Crimea 2

From a US standpoint, Crimea is not a crisis, but an opportunity. Only a GOP senator could be too dumb to grasp that when an adversary has a conflict with one of his major allies – that’s a GOOD thing. Instead of seeking calm, Kerry in Kiev should be working both sides to make them angrier – and using the tension to draw our NATO allies closer – perhaps to provoke Putin into sending more troops – or to dare Crimeans to vote to join Russia – either of which may well push Ukraine to renounce its recent deal with Russia, and recognize that its long-term security and prosperity depend on an alliance with the west.

It simply cannot be overstated: this is best opportunity the US has had in decades to split Ukraine and its 40 million souls from Russia, and seal them up in western military and economic union. The Crimea, as the price of the bargain, is a pittance.

From a Ukrainian standpoint, this is the dread scenario of the past 20 years, ever since Ukraine turned over its nuclear arsenal in exchange for a Russian guarantee of territorial integrity. Every day now, Ukrainians are treated to images of Russian troops on Ukrainian soil, and thinly-veiled threats from a bellicose Russian president. Each day that passes, Ukrainians are learning the utter worthlessness of their alliance with Russia. The Obama administration could hardly have scripted Ukraine’s alienation from Russia any better.

Liberal values are not implicated here. There are NO human rights issues at stake – nor is there a threat of war. Morally, we should be indifferent as to whose flag flies over the Crimea, so long as it isnt noxious to the principle of self-determination – and along those lines, a popular referendum would probably see a majority of Crimeans prefer to be a part of Russia, not Ukraine.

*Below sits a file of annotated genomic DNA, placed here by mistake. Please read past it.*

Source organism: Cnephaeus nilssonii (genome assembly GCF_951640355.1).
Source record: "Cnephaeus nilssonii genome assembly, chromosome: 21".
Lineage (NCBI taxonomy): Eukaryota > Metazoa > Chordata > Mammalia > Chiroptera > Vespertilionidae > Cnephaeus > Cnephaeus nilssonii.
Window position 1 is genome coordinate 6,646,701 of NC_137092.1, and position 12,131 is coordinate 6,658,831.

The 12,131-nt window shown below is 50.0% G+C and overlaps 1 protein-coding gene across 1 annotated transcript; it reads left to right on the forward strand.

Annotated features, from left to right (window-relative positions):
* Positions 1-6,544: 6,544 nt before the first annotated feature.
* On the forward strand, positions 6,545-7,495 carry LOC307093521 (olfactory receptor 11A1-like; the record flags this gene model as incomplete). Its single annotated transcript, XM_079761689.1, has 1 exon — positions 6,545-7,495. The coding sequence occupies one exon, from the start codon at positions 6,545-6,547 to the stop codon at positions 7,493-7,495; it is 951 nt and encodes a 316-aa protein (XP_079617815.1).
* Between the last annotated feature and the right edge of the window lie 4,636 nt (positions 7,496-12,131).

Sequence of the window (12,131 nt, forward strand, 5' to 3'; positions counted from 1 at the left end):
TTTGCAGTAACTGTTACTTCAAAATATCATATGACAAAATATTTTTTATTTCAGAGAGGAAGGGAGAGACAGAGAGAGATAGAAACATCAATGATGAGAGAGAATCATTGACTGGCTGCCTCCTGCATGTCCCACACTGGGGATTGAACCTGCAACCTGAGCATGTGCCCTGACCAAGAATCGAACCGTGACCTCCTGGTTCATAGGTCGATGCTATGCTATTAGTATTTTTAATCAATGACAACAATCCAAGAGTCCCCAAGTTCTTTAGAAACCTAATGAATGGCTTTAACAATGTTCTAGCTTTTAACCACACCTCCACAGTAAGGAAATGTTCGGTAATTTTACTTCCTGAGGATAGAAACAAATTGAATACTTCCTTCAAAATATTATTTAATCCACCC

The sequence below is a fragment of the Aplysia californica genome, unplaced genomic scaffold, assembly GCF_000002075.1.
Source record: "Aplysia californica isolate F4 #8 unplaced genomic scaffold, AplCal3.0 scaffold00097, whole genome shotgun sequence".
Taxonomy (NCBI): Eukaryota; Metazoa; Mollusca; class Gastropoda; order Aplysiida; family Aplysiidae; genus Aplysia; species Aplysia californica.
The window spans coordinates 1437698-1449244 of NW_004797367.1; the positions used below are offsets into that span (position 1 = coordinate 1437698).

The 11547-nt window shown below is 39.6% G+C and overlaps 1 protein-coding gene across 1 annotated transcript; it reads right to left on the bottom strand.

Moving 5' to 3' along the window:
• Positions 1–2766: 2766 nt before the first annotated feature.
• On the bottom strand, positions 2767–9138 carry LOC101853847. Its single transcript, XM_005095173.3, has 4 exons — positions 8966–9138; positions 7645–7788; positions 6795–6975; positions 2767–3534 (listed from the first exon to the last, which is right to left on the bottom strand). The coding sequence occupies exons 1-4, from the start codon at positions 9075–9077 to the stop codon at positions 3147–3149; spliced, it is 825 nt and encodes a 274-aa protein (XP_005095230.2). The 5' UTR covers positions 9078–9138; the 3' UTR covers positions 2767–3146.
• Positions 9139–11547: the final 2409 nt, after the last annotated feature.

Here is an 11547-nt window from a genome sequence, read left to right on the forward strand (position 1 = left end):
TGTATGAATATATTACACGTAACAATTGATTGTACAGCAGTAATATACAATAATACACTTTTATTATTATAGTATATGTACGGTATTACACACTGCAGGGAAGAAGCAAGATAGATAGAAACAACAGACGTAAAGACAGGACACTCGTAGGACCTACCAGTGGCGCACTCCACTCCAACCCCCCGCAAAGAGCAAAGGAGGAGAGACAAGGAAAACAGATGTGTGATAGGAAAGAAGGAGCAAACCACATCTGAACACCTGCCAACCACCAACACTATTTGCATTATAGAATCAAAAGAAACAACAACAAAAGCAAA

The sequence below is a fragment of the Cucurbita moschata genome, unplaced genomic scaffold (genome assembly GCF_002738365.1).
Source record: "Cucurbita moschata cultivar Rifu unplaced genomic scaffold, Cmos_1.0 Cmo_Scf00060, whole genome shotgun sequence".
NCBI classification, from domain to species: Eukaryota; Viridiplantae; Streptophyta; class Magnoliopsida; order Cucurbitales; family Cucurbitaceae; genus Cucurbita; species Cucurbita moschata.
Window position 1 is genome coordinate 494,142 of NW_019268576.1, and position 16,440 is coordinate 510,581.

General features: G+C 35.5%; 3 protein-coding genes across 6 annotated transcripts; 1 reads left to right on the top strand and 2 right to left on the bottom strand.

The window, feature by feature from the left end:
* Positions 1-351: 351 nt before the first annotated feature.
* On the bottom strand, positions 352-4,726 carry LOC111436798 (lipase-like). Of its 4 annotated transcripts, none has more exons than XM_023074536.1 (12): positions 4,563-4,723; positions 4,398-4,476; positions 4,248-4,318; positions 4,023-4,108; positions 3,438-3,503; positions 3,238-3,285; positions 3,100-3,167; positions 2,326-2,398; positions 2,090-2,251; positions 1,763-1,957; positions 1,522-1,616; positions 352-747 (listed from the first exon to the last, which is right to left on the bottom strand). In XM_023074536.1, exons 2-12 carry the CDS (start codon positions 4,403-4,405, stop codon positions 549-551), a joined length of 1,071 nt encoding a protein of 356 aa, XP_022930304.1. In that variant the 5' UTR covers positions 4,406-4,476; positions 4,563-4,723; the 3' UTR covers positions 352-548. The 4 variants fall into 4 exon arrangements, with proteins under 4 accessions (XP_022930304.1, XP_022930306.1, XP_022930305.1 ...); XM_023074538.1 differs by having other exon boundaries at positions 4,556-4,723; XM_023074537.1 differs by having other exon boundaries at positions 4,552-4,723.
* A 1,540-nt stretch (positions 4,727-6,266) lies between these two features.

Of course the concern is over precedent – it wont do to have big powerful countries swiping land from weak neighbors. The US and its NATO/EU allies can and should beat that drum for all its worth, to tarnish Russia’s already-dismal reputation as a treacherous, irresponsible world citizen. But by all means they should NOT do anything to precipitate the withdrawal of Russian troops from the Crimea. Ukraine, not the Crimea, is the big prize to be won. With Ukrainian elections coming end of May, the US should want Russian troops to stay – in fact, the more, the better – to further marginalize Russia, and to swing Ukrainian elections to pro-west, Russia-phobic candidates.

The Crimea is already Russian in all but name, and has been for 200 years. Before this so-called crisis began, Russia had everything it wanted from the Crimea – a sympathetic government, economic ties, military bases, and a prosperous and growing Russian population. – Everything except the Russian flag flying over Crimean government buildings. The US should be happy to give Putin the latter too – and be sure that it costs him the rest of Ukraine.

Russia only recently put up $15 billion to buy the Ukraine out of its flirtation with NATO and the EU – coughing up 20 times what the EU was offering in loans, plus other aid – without conditioning any of it on government reforms. What is rarely mentioned in the press is that Russia paid big for this alliance, and now they are rather stupidly blowing it.

If in a decade Russian flags sit atop public buildings in Sevastopol, while EU flags sit atop public buildings in Kiev, this will have been a great coup for the US and its allies, and a devastating Russian blunder.


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